Page:EB1911 - Volume 22.djvu/412

From Wikisource
Jump to navigation Jump to search
This page has been proofread, but needs to be validated.

numerous set of observations, say x1, x2, . . . xn (taken as a sample from an indefinitely large group obeying any the same law of frequency) varies from set to set approximately according to the following law (to be established later)

, say;

where c2/2 the mean square of deviation, and j = the mean cube of deviation, and j/c3, say j, is small. Then, by abstraction analogous to that which has just been attributed to the method of least squares, we may regard the datum as a single observation, the arithmetic mean (of a sample batch of observations) subject to the law of error z = f(x). The most probable value of the quaesitum is therefore given by the equation f′(xx′) = 0, where x′ is the arithmetic mean of the given observations. From the resulting quadratic equation, putting x = x′ + ε, and recollecting that ε is small we have ε = jc. That is the correction due to the utilization of the mean cube of error. The most advantageous solution cannot now be determined,[1] f(x) being unsymmetrical, without assuming a particular form for the function of detriment. This method of least squares plus cubes may easily be extended to the case of several batches.

137. This application of probabilities not to the actual data but to a selected part thereof, this economy of the inverse method, is widely practised in miscellaneous statistics, where the object is to determine whether the discrepancy between two sets of observation is accidental or significant of a real difference.[2] For instance, let the data be ages at death of individuals of two classes (e.g. temperate or not so, urban or rural, &c.) who have been under observation, since the age of, say, 20. Granted that the ages at death conform to Gompertz's law; the determination of the modal age at death, that age at which the proportion of the total observed dying (per unit of time) is a maximum for each class, would most perfectly be effected by the genuine inverse method. That method will also enable us to determine the probability that the two modes should have differed to the observed extent by mere accident.[3] According to the abridged method it suffices to proceed as if our data consisted of two observations x′ and y′, the average ages at death of the two classes, each average obeying the normal law of error, with respective moduli , where x1, x2, &c., y1, y2, &c., are the respective sets of observed ages at death; as follows from the law of error, whatever the law of distribution of the given observations. According to a well-known property of the normal law, the difference between the averages of n and n′ observations respectively will range under a probability-curve with modulus , say c. Whence for the probability that a difference as great as the observed one, say e, should have occurred by chance we have ½[1 − θ(τ)], where τ = e/c, and θ(x) is the integral , given in many treatises.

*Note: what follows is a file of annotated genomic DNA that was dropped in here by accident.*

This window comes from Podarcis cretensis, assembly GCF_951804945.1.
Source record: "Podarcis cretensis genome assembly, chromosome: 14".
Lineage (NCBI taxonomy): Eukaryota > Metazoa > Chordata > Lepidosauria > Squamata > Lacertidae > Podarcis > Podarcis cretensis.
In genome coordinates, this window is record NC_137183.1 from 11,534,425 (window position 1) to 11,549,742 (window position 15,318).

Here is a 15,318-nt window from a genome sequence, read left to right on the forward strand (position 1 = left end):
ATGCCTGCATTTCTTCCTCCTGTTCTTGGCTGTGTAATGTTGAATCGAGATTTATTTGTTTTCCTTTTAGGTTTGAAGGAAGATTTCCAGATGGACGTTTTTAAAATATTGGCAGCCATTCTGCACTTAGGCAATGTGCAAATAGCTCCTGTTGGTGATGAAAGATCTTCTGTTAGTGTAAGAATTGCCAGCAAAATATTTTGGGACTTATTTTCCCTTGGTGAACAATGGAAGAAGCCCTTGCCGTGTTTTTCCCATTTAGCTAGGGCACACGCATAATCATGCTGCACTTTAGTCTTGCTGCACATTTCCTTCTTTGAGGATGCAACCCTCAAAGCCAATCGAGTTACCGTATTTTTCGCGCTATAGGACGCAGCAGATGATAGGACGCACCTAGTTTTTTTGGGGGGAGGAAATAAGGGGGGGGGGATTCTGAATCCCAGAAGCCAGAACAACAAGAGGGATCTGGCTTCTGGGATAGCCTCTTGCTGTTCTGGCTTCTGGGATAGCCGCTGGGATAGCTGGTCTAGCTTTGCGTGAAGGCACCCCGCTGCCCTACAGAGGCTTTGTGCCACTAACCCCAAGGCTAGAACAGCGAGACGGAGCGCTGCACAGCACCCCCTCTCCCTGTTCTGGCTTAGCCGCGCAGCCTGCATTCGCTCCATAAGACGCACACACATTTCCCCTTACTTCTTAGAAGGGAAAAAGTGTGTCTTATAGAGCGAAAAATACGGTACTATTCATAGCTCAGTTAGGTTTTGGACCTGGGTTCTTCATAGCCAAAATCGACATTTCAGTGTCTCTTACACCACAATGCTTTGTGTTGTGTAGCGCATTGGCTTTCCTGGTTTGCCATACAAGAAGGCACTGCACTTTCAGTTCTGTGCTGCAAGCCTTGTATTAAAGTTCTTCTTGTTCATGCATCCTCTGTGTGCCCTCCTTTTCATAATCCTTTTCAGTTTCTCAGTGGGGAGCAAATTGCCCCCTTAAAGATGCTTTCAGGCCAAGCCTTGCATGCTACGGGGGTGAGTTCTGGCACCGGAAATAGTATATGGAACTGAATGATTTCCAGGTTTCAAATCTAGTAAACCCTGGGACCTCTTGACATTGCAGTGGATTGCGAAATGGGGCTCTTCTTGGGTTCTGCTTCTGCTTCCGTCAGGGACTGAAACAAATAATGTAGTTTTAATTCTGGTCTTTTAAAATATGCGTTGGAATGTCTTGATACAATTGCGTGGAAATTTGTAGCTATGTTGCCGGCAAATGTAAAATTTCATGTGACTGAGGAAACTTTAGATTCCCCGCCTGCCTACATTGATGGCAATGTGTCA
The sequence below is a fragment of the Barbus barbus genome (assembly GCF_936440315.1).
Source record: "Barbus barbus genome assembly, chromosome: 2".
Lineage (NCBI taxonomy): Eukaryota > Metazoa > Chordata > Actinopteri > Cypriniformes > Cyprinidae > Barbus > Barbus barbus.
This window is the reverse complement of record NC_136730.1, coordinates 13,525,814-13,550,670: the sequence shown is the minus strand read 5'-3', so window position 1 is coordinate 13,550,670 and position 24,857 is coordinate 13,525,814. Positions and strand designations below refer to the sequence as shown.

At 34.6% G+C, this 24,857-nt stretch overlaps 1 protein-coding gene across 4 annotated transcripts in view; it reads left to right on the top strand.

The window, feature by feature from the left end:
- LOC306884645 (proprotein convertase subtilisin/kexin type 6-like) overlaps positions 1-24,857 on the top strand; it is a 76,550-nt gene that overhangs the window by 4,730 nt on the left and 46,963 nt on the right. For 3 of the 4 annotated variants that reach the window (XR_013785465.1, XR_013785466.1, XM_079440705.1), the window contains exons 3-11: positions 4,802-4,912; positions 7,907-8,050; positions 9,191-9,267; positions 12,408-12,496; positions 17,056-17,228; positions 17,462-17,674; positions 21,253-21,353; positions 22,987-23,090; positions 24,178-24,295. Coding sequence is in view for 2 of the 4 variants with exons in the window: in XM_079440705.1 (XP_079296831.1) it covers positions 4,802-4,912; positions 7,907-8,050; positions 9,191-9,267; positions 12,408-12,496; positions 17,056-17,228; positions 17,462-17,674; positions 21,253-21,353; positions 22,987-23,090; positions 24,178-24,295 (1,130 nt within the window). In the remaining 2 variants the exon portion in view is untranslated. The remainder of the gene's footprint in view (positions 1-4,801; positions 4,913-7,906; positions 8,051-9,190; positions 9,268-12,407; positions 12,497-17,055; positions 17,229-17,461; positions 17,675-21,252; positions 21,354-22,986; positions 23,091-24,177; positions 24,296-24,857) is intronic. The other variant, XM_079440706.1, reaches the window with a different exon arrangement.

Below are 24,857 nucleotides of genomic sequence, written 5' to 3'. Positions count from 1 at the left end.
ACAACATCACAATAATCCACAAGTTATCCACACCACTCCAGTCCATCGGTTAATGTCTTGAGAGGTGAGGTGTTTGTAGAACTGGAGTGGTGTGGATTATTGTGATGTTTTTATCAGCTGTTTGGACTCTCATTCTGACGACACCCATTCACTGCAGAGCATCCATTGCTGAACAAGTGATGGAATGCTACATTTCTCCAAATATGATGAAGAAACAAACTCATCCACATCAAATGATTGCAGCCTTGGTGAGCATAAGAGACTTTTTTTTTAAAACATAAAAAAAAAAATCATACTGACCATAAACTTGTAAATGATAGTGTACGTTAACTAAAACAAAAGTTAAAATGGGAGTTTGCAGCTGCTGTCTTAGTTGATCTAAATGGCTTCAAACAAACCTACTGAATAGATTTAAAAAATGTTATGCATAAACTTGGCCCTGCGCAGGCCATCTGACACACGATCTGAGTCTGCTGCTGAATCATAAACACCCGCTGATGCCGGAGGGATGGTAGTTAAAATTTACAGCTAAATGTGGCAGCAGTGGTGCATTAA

138. This sort of abridgment may be extended to other kinds of average besides the arithmetic, in particular the median (that point Abridged Methods. which has as many of the given observations above as below it). By simple induction we know that the median of a large sample of observations is a probable value for the true median; how probable is determined as follows from a selection of our data. First suppose that all the observations are of the same weight. If x′ were the true median, the probability that as many as ½n + r of the observations should fall on either side of that point is given by the normal law for which the exponent is -2r2/n.[4] This probability that the observed median will differ from the true one by a certain number of observations is connected with the probability that they will differ by a certain extent of the abscissa, by the proposition that the number of observations contained between the true and apparent median is equal to the small difference between them multiplied by the density of observations at the median—in the case of normal and generally symmetrical curves the greatest ordinate. This is the second datum we require to select. In the case of the normal curve it may be calculated from the modulus itself, determined by induction from a selection of data. If the observations are not all of the same worth, weight may be assigned by counting one observation as if it occurred oftener than another. This is the essence of Laplace's Method of Situation.[5]

139. In its simplest form, where all the given observations are of equal weight, this method is of wide applicability. Compared with the genuine inverse method, it is always more convenient, seldom much less accurate, sometimes even more accurate. If the given observations obey the normal law, the precision of the median is less than the precision of the arithmetic mean by only some 25%—a discrepancy not very serious where only a rough estimate of the worth of an average is required. If the observations do not obey the normal law—especially if the extremities are abnormally divergent—the precision of the median may be greater than that of the arithmetic mean.[6]